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TV channel apologizes to Ishaq Dar for airing "fabricated content"

ARY UK has issued an apology to former finance minister Ishaq Dar on Monday for airing defamatory allegations of...
Updated 19 Oct, 2021 10:38am
Former finance minister Ishaq Dar said he stands vindicated. Business Recorder
Former finance minister Ishaq Dar said he stands vindicated. Business Recorder

ARY UK has issued an apology to former finance minister Ishaq Dar on Monday for airing defamatory allegations of corruption and abuse of power. It has admitted that those allegations were fabricated.

Dar sued ARY for content aired in two news shows in July and August 2019.

In the show Powerplay, PTI government's special assistant to the prime minister Shahzad Akbar accused Dar of impeding the work of the Financial Monitoring Unit in Pakistan and doing so to “protect individuals involved in the Choudhury Sugar Mills money laundering case”.

On Monday, ARY aired the apology on Monday night, Pakistan time, in which it said: "Mr Dar never managed the Financial Monitoring Unit… never impeded [its] work, nor did he do anything to protect anybody in any case including the alleged Choudhury Sugar Mills case”.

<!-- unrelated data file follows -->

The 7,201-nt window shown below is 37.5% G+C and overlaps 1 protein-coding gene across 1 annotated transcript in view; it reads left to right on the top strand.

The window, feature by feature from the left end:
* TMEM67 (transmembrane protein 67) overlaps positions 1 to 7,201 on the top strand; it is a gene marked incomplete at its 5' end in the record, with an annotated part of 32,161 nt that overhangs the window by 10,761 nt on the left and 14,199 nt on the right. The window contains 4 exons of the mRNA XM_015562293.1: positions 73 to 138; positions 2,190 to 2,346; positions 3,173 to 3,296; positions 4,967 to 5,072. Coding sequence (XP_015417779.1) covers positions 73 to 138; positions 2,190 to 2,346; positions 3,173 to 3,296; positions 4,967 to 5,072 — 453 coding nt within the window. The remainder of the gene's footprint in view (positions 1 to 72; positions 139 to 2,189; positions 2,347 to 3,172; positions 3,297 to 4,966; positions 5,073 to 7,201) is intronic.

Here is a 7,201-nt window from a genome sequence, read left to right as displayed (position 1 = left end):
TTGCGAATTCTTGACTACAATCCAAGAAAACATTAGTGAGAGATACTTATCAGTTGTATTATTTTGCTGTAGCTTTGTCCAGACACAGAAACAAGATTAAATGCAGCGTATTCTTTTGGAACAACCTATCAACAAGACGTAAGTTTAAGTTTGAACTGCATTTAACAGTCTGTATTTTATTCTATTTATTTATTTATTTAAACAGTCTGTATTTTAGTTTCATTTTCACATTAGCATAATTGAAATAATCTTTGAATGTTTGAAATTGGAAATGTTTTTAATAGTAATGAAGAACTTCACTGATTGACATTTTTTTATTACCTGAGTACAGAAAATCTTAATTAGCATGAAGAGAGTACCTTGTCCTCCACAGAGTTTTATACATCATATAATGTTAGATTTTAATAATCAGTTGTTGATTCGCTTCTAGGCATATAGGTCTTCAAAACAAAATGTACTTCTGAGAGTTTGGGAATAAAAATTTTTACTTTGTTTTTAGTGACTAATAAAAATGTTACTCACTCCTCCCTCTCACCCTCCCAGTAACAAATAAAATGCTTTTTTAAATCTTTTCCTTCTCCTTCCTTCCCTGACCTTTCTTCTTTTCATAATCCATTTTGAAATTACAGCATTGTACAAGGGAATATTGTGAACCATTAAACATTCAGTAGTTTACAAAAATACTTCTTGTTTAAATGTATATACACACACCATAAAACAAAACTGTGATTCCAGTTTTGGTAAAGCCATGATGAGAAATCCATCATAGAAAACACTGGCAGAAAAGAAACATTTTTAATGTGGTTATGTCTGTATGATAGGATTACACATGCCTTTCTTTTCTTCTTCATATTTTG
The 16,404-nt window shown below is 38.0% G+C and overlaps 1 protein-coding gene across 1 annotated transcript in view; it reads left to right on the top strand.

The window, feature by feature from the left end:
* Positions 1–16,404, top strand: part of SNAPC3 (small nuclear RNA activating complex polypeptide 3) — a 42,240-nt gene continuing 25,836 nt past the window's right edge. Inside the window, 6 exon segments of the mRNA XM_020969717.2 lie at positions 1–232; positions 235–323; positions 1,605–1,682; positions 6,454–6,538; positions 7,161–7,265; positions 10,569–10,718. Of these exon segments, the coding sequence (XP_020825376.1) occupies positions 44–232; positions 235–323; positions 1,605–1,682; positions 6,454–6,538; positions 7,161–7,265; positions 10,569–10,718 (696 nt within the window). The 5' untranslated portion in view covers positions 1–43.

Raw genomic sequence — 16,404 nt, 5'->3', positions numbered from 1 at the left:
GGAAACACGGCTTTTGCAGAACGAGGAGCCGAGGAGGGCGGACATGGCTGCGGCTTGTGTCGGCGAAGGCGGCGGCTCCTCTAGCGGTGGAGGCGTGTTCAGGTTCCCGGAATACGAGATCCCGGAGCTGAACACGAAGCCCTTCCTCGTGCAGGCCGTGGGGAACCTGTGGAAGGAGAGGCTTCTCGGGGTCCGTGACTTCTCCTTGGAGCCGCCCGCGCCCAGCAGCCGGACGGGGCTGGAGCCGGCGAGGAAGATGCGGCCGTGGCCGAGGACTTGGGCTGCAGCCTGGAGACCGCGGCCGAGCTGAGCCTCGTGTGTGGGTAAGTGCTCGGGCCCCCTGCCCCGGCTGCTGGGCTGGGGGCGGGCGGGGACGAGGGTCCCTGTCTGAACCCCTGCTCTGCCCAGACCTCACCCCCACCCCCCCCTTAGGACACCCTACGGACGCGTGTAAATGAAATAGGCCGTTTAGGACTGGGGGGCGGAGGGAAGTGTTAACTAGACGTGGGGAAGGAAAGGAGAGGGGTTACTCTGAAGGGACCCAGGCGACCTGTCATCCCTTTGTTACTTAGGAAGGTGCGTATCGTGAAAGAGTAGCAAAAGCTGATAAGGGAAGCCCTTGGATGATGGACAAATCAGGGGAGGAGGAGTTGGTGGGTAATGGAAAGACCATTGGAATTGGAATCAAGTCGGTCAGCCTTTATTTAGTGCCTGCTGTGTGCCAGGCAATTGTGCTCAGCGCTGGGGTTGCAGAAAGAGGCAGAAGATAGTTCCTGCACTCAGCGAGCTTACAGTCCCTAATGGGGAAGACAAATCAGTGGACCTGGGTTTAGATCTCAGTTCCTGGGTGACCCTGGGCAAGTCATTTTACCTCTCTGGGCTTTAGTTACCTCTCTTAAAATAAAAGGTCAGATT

The channel then said it "unconditionally apologise to Mr Ishaq Dar for the significant distress, upset and embarrassment which these broadcasts have caused him.”

According to Tuesday's story in Dawn Dar served the notice to ARY in July 2020. The following year, ARY UK made an offer for amends "a procedure introduced by the UK’s Defamation Act 1996, whereby a defendant in an action for defamation may make a written offer to publish an apology and pay damages. Acceptance of such an offer terminates defamation proceedings and parties settle between themselves," Dawn reports.

Along with a retraction and apology, Dar claimed damages for libel of around GBP 200,000 along with legal costs.

He told Dawn he has been vindicated and that the allegations made against him were “false, mala fide and evil”.

People took to social media to comment on how the win proves that effective judicial systems are more important in dealing with disinformation than regulatory media bodies.

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